Claims

We Claim:
1. An animal tie-out device, comprising:
a hoop including two or more, sections that can be assembled and disassembled from each other, the hoop attachable to a vertical object; and
a secondary ring attached at one end to the hoop, and at the other end to an animal restraint.
2. The animal tie-out device of Claim 1 , wherein the hoop is circular in cross- sectional shape and comprises hollow metal tubing.
3. The animal tie-out device of Claim 2, wherein the metal tubing includes one or more fasteners enabling two or more section s of the circular hoop to be assembled and disassembled from each other.
4. The animal tie-out device of Claim 1, wherein the vertical object comprises one or more of the following: a tree; a shrub; a pole; and a post.
5. The animal tie-out device of Claim 1 , wherein the animal restraint comprises one or more of the following: a chain; a rope; and a cable.
6. The animal tie-out device of Claim 1 , where n a cross-sectional shape of the hoop may be selectively enlarged or shrunk,
7. The animal tie-out device of Claim 1, wherein the hoop is generally circular or elliptical in cross-sectional shape.
8. The animal tie-out device of Claim 1, wherein the hoop is made of PVC, rubber or a rubber-like material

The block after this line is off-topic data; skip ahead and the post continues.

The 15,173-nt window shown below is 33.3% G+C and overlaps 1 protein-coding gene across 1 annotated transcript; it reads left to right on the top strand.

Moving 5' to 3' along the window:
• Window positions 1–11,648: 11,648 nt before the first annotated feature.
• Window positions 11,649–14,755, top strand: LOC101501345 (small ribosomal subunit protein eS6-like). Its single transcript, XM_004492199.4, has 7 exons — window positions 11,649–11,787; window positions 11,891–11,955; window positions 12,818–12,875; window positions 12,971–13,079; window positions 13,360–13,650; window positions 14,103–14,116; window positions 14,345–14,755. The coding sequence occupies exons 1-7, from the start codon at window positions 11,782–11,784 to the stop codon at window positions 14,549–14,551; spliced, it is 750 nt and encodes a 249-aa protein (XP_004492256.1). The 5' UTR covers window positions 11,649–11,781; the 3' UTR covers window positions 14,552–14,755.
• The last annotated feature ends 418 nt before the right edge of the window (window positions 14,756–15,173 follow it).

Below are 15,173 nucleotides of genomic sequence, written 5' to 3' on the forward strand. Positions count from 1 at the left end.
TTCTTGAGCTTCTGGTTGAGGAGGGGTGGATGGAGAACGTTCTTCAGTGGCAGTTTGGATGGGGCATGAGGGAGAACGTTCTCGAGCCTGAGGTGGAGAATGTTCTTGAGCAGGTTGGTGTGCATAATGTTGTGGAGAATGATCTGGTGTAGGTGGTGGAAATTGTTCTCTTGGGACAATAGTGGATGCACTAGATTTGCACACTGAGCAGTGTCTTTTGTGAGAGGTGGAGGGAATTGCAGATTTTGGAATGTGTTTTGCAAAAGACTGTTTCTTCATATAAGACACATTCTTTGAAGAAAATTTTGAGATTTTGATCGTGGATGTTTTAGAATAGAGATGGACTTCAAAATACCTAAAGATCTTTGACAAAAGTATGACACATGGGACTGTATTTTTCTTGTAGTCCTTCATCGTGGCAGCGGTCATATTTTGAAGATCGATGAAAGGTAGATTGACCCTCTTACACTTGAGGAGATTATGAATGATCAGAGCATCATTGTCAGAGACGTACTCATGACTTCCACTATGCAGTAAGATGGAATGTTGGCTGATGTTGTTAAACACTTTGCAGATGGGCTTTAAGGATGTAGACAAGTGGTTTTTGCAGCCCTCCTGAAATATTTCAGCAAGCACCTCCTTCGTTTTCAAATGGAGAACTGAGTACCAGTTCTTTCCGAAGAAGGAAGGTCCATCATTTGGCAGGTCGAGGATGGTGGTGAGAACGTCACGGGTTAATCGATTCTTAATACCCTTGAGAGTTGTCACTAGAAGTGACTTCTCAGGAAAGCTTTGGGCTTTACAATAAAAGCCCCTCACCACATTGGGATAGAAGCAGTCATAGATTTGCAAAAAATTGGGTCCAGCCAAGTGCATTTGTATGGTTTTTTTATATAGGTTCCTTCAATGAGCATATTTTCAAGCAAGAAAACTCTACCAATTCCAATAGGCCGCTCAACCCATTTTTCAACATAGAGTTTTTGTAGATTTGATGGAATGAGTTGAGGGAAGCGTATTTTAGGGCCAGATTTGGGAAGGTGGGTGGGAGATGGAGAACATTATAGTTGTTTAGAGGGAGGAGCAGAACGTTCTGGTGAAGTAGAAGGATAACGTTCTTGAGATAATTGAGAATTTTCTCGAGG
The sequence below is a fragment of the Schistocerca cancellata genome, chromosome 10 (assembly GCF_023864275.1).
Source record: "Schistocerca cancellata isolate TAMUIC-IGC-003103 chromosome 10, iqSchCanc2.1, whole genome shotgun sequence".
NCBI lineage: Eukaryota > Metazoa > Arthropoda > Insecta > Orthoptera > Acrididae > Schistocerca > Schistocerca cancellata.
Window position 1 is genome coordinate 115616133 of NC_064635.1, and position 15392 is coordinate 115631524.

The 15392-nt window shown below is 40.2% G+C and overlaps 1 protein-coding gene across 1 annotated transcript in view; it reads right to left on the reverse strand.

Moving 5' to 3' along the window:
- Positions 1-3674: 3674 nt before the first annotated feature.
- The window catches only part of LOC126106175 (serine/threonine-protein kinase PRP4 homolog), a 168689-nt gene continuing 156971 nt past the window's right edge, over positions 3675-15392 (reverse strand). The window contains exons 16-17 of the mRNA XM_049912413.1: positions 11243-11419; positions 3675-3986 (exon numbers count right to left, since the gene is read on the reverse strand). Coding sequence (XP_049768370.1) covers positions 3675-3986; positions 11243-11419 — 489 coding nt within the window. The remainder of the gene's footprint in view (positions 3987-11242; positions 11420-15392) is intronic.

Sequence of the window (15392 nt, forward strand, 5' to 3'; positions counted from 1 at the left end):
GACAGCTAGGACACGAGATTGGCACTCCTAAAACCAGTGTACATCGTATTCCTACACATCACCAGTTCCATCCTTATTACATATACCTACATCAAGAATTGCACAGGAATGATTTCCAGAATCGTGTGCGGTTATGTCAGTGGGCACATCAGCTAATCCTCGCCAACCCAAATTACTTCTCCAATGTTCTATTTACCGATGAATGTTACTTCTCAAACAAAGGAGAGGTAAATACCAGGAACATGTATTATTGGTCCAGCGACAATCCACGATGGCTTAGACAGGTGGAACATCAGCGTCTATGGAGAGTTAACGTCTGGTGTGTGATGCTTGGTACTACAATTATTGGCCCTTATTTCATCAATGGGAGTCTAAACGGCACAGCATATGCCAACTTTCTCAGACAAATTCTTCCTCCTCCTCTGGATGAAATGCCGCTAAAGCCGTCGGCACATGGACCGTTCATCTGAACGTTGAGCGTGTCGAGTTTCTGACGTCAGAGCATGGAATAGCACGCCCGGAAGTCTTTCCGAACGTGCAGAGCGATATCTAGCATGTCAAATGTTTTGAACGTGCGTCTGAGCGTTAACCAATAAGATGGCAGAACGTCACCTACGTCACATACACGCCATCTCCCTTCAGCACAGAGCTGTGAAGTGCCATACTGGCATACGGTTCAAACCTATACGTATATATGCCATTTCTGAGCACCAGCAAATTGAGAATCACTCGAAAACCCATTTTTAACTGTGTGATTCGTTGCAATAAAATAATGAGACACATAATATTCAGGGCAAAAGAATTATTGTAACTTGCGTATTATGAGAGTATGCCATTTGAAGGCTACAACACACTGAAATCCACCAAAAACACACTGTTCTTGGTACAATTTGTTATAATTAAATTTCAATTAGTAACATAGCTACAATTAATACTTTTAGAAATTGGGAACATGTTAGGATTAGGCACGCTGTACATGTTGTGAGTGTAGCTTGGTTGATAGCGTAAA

9. The animal tie-out device of Claim I , wherein an inner surface of the hoop is smooth.
10. The animal tie-out device of Claim 1, wherein at least one of the hoop sections includes a female portion, and at least another of the hoop sections includes a male portion designed to fit within and interconnect with the female portion.
11. The animal tie-out device of Claim 10, further comprising one or more fasteners for securing the male and female sections to each other.
12. The animal tie-out device of Claim 10, wherein the male portion is crimped or swagged,
13. The animal tie-out device of Claim 10, wherein the male portion has a tapered end,
14. The animal tie-out device of Claim 10, wherein the male portion has a conicaily shaped end.
15. The animal tie-out device of Claim 1 » wherein slits are formed in an outer portion of the hoop, enhancing flexibility of the hoop.
PCT/US2014/057973 2013-10-07 2014-09-29 Animal tie-out device WO2015053967A1 (en)

Priority Applications (2)

Application Number Priority Date Filing Date Title
US14047234 US20150096501A1 (en) 2013-10-07 2013-10-07 Animal Tie-Out Device
US14/047,234 2013-10-07

Publications (1)

Publication Number Publication Date
WO2015053967A1 true true WO2015053967A1 (en) 2015-04-16

Family

ID=52775927

Family Applications (1)

Application Number Title Priority Date Filing Date
PCT/US2014/057973 WO2015053967A1 (en) 2013-10-07 2014-09-29 Animal tie-out device

Country Status (2)

Country Link
US (1) US20150096501A1 (en)
WO (1) WO2015053967A1 (en)

Citations (7)

* Cited by examiner, † Cited by third party
Publication number Priority date Publication date Assignee Title